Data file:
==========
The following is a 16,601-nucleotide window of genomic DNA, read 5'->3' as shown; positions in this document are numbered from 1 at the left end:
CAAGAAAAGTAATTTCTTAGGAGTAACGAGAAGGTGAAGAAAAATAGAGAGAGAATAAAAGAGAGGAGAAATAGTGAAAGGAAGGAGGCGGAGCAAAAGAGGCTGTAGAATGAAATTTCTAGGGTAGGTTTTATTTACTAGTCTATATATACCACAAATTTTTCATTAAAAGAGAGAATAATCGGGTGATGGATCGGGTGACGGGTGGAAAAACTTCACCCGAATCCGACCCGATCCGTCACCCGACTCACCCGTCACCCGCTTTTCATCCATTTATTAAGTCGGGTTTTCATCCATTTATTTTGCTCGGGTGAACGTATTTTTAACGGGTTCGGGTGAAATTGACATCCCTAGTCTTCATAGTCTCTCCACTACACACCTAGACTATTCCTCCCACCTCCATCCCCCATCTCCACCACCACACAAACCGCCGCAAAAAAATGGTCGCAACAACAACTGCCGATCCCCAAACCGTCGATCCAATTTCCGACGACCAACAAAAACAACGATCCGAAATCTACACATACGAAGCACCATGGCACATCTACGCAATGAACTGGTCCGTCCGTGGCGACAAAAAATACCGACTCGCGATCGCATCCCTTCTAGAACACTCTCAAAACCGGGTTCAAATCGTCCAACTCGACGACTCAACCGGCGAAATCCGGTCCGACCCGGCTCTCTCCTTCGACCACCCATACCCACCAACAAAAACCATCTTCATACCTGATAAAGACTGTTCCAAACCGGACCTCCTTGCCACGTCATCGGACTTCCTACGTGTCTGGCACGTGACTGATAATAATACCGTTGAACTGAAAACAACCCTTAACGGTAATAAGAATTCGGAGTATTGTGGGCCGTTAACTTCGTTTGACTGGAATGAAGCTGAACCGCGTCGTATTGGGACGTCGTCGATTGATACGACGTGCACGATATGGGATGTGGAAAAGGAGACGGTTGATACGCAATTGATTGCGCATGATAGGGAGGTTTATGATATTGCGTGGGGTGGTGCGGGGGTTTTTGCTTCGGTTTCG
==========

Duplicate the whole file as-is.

The following is a 16,601-nucleotide window of genomic DNA, read 5'->3' as shown; positions in this document are numbered from 1 at the left end:
CAAGAAAAGTAATTTCTTAGGAGTAACGAGAAGGTGAAGAAAAATAGAGAGAGAATAAAAGAGAGGAGAAATAGTGAAAGGAAGGAGGCGGAGCAAAAGAGGCTGTAGAATGAAATTTCTAGGGTAGGTTTTATTTACTAGTCTATATATACCACAAATTTTTCATTAAAAGAGAGAATAATCGGGTGATGGATCGGGTGACGGGTGGAAAAACTTCACCCGAATCCGACCCGATCCGTCACCCGACTCACCCGTCACCCGCTTTTCATCCATTTATTAAGTCGGGTTTTCATCCATTTATTTTGCTCGGGTGAACGTATTTTTAACGGGTTCGGGTGAAATTGACATCCCTAGTCTTCATAGTCTCTCCACTACACACCTAGACTATTCCTCCCACCTCCATCCCCCATCTCCACCACCACACAAACCGCCGCAAAAAAATGGTCGCAACAACAACTGCCGATCCCCAAACCGTCGATCCAATTTCCGACGACCAACAAAAACAACGATCCGAAATCTACACATACGAAGCACCATGGCACATCTACGCAATGAACTGGTCCGTCCGTGGCGACAAAAAATACCGACTCGCGATCGCATCCCTTCTAGAACACTCTCAAAACCGGGTTCAAATCGTCCAACTCGACGACTCAACCGGCGAAATCCGGTCCGACCCGGCTCTCTCCTTCGACCACCCATACCCACCAACAAAAACCATCTTCATACCTGATAAAGACTGTTCCAAACCGGACCTCCTTGCCACGTCATCGGACTTCCTACGTGTCTGGCACGTGACTGATAATAATACCGTTGAACTGAAAACAACCCTTAACGGTAATAAGAATTCGGAGTATTGTGGGCCGTTAACTTCGTTTGACTGGAATGAAGCTGAACCGCGTCGTATTGGGACGTCGTCGATTGATACGACGTGCACGATATGGGATGTGGAAAAGGAGACGGTTGATACGCAATTGATTGCGCATGATAGGGAGGTTTATGATATTGCGTGGGGTGGTGCGGGGGTTTTTGCTTCGGTTTCG